Demand from German petrochemicals producers have been driving naphtha demand in Europe, pushing prices to five month highs, as per Bloomberg. European refiners will export little or no naphtha to Asia this month. Asian-bound shipments may drop to zero, from about 160,000 tons in September. Exports peaked this year at about 500,000 tons in May.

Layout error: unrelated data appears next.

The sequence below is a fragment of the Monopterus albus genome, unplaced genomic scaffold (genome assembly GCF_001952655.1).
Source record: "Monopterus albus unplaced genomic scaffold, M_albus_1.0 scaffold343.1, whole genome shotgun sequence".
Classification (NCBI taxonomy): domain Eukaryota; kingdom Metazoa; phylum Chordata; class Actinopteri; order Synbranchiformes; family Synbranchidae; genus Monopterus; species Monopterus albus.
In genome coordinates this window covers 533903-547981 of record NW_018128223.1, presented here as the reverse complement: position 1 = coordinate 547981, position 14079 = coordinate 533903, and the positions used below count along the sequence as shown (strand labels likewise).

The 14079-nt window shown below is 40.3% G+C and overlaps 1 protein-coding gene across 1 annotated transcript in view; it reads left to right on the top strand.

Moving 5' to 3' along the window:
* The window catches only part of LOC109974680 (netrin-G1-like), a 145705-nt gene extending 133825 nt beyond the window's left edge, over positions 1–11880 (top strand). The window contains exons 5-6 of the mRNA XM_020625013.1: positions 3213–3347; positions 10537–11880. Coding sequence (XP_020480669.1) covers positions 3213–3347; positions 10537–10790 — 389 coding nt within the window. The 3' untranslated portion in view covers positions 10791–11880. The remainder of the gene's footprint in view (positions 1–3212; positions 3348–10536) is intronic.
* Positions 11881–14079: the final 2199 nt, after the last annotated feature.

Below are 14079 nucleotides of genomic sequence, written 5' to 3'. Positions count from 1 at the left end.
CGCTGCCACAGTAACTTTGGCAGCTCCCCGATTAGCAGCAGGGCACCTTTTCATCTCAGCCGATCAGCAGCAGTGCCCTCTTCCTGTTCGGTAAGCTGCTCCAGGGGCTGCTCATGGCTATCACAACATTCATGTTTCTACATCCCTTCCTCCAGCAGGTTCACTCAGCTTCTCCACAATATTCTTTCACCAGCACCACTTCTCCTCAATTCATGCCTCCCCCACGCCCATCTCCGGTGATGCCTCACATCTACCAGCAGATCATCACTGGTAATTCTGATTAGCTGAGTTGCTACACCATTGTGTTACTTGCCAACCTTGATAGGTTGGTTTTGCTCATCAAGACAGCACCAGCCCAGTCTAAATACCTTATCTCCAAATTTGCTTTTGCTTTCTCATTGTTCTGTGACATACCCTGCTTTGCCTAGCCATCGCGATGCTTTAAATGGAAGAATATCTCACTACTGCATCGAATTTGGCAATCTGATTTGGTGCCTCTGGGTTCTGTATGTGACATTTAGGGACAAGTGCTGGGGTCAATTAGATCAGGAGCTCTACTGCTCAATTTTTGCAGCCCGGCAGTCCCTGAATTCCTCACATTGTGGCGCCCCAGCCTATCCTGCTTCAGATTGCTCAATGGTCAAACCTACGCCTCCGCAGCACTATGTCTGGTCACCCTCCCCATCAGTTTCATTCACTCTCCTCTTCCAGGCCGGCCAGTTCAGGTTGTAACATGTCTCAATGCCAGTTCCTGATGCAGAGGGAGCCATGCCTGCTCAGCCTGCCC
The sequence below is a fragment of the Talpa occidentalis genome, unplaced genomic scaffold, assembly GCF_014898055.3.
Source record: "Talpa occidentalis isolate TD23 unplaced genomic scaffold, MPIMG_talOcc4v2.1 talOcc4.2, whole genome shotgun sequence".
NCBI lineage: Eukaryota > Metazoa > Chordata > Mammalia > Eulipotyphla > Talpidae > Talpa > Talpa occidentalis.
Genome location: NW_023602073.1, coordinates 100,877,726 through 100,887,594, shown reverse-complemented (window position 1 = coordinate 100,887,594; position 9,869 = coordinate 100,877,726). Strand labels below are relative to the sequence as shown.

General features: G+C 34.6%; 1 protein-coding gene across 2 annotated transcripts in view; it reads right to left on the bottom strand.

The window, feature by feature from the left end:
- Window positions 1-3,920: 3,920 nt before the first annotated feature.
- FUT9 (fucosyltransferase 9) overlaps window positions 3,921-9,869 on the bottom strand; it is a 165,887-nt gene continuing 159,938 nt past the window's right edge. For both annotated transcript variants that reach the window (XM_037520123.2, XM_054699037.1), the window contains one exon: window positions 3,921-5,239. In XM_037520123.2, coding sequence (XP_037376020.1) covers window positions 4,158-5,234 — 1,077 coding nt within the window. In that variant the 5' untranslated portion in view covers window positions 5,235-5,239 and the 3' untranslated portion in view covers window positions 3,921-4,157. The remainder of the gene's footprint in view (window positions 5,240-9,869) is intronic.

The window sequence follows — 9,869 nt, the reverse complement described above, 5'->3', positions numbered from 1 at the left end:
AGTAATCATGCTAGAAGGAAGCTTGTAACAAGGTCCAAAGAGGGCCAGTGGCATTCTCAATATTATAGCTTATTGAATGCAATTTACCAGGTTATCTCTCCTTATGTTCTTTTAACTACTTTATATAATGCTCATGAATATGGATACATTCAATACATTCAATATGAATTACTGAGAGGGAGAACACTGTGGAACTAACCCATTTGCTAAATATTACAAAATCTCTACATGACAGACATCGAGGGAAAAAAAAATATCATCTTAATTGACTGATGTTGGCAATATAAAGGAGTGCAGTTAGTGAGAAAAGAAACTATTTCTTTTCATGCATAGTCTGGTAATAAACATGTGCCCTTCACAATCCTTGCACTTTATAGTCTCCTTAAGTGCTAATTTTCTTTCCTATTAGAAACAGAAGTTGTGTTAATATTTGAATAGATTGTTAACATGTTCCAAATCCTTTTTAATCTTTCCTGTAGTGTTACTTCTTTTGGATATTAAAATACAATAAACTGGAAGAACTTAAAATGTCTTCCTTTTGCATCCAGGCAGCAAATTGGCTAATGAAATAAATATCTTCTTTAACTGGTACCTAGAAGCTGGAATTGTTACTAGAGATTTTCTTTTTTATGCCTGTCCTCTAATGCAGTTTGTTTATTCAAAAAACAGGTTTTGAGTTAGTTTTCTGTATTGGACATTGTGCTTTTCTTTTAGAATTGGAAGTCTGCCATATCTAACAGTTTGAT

Germany’s economy will expand 3.4% this year, almost three times the pace projected in May, as per the European Commission. Demand from consumer goods and automotive sectors is on the rise. Naphtha consumption is also increasing before the northern hemisphere’s winter as petrochemicals makers stop using liquefied petroleum gas as an alternative feedstock because of the increased need for LPG as heating fuel. Demand for European naphtha from Brazilian companies such as state-owned Petroleo Brasileiro SA and Braskem SA, is also driving prices higher amid a shortage of ethanol caused by a drought that’s harmed the country’s sugar crop. Demand in Asia is likely to fall next month as chemical plants shut for maintenance. Formosa Petrochemical Corp. plans to halt its No. 2 ethylene plant on Oct. 5 for as many as 45 days. Taiwan’s state-owned CPC Corp. will close its No. 4 naphtha cracker on Nov. 3 for as many as 55 days. Titan Chemicals Corp. will restart its No. 2 naphtha cracker at Pasir Gudang in southern Malaysia in late October after maintenance, ICIS, a chemical news and pricing service, reported on Oct. 1.